“Nothing in the house. She says she has a 4-year-old kid, her place is childproofed, and no drugs. Dog's name is Gucci.”
“Anything in the yard? Antifreeze, rat poison?” I asked.
“OK,” I said, thinking perhaps she had a uterine infection (common in unspayed females) and had become septic due to overwhelming infection.
“One more thing,” Laura said.
I had a pretty good idea what was coming.
“She has no money, no insurance.”
“OK – we'll do what we can.”
This is an every day occurrence in the veterinary ER, and I'll refer the reader to the many times we've covered this at VetzInsight. I am well-versed at working within an owner's financial constraints, and, thankfully, most of the time we can get done what needs to be done for the patient. Not every time, and there are many cases that still gnaw at me – cases I could have saved, but it was not realistic or possible for the family.
I had a sinking feeling about this one, though. If she was septic, the rule #1 of treating sepsis is “remove the septic focus,” meaning cut out (or drain) what is killing the patient. This almost always involves surgery, an extensive ICU stay, and significant cost.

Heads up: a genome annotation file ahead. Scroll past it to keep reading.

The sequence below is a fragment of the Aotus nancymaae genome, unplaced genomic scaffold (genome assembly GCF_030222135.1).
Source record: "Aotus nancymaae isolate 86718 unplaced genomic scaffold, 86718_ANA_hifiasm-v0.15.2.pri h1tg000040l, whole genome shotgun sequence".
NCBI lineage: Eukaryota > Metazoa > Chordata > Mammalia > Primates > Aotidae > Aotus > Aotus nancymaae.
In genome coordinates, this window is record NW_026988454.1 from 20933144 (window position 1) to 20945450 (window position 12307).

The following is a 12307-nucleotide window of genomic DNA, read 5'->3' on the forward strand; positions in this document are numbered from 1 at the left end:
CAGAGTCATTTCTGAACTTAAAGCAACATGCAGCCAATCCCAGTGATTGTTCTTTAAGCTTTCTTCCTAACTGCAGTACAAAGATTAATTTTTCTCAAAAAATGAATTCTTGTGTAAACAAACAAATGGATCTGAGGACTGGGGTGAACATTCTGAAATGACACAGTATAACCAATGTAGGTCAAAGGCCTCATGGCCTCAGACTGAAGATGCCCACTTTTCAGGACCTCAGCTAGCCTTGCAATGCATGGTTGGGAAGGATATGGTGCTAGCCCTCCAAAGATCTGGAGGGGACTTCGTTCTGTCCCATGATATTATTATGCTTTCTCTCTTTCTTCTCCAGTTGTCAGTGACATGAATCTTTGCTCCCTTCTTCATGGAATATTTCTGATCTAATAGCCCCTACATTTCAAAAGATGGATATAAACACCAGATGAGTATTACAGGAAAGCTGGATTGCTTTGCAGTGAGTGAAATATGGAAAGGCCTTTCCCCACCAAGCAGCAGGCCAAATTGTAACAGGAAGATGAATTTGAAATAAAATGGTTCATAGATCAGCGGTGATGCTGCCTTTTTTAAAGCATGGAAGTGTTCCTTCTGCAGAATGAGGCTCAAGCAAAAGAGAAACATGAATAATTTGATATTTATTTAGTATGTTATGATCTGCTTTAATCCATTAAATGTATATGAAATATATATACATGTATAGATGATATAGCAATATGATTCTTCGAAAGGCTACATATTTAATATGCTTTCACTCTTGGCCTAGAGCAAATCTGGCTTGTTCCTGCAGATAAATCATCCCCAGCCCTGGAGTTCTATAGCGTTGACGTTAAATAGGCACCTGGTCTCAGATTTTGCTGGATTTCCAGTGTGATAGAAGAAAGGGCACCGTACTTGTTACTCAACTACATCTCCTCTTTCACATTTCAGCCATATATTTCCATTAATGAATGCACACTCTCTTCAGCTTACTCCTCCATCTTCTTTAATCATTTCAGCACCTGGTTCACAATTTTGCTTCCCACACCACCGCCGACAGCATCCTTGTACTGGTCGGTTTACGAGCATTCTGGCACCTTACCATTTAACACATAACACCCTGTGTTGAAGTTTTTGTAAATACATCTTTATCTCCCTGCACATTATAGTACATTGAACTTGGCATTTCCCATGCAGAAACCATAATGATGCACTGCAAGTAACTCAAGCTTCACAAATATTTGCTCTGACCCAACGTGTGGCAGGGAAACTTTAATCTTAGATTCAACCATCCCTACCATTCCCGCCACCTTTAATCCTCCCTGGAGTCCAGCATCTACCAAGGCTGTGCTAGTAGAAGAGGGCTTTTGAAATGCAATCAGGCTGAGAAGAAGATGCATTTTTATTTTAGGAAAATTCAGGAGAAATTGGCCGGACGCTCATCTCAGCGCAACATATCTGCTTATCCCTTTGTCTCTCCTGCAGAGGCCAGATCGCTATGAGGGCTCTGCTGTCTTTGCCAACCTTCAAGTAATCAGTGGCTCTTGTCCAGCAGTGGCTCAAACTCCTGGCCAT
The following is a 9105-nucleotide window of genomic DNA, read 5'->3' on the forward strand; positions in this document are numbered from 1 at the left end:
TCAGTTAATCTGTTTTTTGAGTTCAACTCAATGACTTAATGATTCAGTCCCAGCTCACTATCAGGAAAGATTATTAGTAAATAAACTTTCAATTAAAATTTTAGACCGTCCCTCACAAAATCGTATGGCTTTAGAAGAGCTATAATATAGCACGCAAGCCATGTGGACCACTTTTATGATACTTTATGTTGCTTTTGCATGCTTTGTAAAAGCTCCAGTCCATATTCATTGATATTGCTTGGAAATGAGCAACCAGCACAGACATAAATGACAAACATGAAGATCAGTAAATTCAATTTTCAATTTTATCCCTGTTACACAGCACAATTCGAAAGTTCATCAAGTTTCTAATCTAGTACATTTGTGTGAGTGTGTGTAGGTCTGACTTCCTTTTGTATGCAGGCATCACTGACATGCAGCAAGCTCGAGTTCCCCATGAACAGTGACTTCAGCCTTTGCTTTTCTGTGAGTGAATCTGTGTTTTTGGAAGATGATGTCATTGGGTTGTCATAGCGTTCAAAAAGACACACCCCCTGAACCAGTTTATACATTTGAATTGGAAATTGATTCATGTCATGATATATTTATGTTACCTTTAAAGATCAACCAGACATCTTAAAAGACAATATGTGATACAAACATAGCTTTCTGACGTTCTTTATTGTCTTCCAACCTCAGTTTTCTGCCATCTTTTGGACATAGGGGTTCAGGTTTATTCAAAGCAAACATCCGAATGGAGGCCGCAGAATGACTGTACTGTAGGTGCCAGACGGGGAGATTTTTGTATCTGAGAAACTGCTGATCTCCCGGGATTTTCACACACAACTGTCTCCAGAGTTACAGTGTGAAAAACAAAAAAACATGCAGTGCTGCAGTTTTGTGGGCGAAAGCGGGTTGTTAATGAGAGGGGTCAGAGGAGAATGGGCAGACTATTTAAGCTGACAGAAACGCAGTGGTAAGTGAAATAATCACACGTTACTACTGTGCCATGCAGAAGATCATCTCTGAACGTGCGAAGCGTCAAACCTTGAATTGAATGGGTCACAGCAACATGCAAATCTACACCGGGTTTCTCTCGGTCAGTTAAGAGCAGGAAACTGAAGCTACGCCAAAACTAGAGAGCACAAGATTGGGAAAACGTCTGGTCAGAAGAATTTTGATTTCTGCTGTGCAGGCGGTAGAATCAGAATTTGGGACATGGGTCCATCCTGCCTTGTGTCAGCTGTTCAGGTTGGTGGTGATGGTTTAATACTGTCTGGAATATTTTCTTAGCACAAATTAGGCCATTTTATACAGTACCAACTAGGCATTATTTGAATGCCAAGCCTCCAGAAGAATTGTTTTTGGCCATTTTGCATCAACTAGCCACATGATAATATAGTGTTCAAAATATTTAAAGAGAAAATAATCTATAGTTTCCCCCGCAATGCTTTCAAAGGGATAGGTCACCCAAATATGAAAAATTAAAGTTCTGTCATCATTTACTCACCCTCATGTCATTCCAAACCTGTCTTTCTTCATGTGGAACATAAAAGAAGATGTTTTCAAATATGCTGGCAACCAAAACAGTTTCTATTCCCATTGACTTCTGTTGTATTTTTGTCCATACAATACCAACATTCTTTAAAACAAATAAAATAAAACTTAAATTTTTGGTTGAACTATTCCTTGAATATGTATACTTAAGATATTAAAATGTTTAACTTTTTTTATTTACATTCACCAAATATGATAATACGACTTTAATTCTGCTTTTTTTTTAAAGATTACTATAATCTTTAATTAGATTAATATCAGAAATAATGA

At the intersection of “no money” and “septic shock,” the shops sell only sadness.
The other informal rule we have in the ER is that pets named after luxury items (Versace, Vuitton, etc.) rarely have the financial backing needed to get the job done. Perhaps the owners have already spent too much on other things to afford medical care for their pets. I don't know.
I don't judge, but I do notice.
Just about then, Laura's phone rang. We usually discourage taking calls while on the clinical floor, but she took it anyway.
And good thing she did.
After hanging up, Laura told me that (completely by chance) she and the owner of the dog on my gurney had a common friend. The friend told her that the owner was reluctant to tell us what happened to Gucci because she thought she'd get in trouble.